If you were hoping to sell but decided to wait for a rebound, you might be staying put for a while. Even the rosiest prognostications say we’ve got a long way to go; there are simply too many factors at work, all tunneling into market stability like termites. The Westchester County Board of Realtors in a recent newsletter proclaimed that “foreclosures, mortgage interest rates, credit availability, unemployment, the Manhattan real estate market…are not radiating wellness.”

Well, “not radiating wellness” is one way to put it. Might as well come right out and say it: real estate-wise, life is giving you lemons. And when that happens, you renovate the kitchen in which you make your lemonade. The fact is, whether you’re planning to sell or stay, experts say it makes sense to invest in your abode. “When things get tough, instead of selling and buying a different house, homeowners do upgrades,” declares Mark LePage, president of residential architecture firm Fivecat Studio in Pleasantville. “It is great for resale.”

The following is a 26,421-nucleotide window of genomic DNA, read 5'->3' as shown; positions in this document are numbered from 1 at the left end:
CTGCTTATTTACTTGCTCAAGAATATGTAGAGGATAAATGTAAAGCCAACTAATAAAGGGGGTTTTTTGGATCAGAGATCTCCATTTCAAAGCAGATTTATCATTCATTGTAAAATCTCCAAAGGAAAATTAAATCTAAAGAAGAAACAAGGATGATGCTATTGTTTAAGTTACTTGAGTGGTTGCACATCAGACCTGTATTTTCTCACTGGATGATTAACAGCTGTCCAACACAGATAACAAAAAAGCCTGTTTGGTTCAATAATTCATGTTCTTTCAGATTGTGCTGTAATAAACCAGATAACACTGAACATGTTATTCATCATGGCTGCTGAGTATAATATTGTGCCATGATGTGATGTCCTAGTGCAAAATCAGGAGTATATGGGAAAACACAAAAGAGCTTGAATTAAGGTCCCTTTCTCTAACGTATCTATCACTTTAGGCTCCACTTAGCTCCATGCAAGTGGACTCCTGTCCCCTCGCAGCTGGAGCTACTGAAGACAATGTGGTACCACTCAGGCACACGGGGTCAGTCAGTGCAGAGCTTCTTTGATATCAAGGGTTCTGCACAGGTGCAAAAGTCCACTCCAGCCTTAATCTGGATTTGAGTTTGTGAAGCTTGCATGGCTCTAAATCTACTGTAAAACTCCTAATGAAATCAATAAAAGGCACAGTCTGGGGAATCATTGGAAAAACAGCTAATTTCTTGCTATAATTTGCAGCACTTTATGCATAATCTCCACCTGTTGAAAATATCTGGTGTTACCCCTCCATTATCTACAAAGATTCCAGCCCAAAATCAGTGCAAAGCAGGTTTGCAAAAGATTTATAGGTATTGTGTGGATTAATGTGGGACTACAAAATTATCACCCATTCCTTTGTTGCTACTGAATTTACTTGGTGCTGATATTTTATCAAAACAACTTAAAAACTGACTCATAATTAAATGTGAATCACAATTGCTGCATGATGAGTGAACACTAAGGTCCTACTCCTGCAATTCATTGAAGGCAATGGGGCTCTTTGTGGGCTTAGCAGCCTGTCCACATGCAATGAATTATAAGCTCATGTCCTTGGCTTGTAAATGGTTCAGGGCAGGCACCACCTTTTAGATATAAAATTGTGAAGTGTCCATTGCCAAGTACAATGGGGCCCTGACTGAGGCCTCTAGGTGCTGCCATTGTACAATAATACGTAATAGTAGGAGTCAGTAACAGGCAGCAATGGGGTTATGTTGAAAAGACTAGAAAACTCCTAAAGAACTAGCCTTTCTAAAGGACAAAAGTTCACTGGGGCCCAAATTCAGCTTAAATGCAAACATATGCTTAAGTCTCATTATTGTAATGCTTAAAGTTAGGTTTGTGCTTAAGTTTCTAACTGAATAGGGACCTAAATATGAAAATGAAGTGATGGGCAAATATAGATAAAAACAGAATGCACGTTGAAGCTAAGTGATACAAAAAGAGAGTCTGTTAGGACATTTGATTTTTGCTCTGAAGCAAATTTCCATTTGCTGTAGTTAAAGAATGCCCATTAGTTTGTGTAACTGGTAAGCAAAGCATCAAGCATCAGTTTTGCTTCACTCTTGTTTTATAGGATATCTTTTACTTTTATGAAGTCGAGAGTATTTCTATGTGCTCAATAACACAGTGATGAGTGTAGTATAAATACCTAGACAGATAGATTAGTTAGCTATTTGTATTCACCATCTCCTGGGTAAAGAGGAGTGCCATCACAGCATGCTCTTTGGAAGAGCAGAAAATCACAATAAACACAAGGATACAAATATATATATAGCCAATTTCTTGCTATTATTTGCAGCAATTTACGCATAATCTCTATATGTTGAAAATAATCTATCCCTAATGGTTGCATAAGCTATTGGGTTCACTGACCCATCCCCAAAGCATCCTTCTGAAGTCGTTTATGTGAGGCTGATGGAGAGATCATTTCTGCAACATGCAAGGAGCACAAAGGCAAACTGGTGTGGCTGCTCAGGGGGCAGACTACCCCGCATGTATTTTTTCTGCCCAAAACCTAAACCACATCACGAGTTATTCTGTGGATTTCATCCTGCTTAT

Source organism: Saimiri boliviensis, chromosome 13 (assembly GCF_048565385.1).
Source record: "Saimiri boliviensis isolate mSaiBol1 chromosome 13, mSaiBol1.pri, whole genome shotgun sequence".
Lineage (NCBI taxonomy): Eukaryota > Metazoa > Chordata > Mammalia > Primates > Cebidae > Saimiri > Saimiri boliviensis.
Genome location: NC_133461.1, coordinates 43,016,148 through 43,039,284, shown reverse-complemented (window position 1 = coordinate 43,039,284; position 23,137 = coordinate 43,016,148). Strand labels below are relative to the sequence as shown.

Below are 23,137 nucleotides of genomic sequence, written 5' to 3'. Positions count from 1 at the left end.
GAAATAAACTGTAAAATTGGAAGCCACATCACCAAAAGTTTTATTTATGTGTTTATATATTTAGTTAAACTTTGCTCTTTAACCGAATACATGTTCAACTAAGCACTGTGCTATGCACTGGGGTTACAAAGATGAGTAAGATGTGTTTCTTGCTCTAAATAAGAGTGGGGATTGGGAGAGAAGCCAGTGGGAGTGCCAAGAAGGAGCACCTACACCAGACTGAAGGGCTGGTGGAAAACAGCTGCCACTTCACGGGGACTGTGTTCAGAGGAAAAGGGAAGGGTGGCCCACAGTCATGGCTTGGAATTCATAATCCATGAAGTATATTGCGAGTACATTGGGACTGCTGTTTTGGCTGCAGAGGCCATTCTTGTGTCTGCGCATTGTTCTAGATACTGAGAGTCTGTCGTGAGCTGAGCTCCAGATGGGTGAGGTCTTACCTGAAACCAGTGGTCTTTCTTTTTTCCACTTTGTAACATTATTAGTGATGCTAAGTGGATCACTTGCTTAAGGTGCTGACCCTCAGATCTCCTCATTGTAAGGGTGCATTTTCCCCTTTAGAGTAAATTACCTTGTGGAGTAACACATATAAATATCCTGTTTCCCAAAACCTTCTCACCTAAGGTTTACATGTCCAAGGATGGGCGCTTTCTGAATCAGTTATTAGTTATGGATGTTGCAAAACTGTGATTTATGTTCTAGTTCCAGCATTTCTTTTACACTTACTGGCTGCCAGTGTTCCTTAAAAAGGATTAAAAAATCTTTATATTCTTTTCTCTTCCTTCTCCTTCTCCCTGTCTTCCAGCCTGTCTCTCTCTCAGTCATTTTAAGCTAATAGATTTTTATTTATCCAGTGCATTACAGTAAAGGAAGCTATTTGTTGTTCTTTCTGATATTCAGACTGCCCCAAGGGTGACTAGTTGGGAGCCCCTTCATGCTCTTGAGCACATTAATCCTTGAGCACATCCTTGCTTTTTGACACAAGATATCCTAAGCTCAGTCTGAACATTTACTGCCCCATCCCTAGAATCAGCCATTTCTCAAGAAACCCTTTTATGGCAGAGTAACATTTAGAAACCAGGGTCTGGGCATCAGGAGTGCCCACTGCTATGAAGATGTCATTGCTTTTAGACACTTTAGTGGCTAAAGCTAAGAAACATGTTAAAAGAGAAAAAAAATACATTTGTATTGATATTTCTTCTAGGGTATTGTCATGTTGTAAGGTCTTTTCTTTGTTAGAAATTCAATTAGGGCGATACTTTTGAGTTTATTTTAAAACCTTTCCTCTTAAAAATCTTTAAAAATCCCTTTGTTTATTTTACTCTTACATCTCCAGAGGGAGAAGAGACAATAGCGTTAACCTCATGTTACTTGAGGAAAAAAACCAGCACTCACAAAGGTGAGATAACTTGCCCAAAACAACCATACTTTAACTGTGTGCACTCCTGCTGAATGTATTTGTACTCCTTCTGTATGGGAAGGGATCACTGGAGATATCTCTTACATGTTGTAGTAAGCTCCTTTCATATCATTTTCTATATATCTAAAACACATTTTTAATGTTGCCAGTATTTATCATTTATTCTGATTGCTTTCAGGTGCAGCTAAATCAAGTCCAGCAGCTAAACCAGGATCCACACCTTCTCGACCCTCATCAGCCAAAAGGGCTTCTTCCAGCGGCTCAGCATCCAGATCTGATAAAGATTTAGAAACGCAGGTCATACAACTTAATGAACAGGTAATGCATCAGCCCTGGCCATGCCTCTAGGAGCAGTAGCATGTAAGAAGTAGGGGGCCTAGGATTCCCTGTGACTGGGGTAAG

Read more.

The Glass House: Visited

On January 25, 2005, architect Philip Johnson passed away. In June of that same year, his partner David Whitney passed too, leaving their entire New York and Connecticut estates to The National Trust for Historic Preservation.

Two years later, Philip Johnson’s Glass House was opened to the public.

Unfortunately, unless you would like to purchase tickets for a Private Tour ($500 per person) or an even more exclusive Patron Tour ($1000 per person), you will need to wait at least 12 months for a visit.

Lucky for us, Katie Hutchinson has prepared an amazing review of her recent trip to the iconic New Canaan residence. When you’re finished reading her post, you’ll feel like you were there with her.

In photos, the Glass House has always struck me as smallish, perhaps because the landscape is so vast. In reality it’s much larger than I expected. It’s 1,728 square feet. The floor is brick, laid in a herring-bone pattern. The ceiling height is ten-foot six-inches. It’s a bit like a patio with a lid. The plan is a simple rectangle with full-height glass doors on both central axes. No-nonsense, black, steel I-beams stand as columns around the perimeter. A brick cylinder toward the northeast houses a private full bath and a fireplace facing the seating area.

Read Katie’s entire review here.

For more information, or to purchase tickets for the 2009 tour season, visit the Glass House website.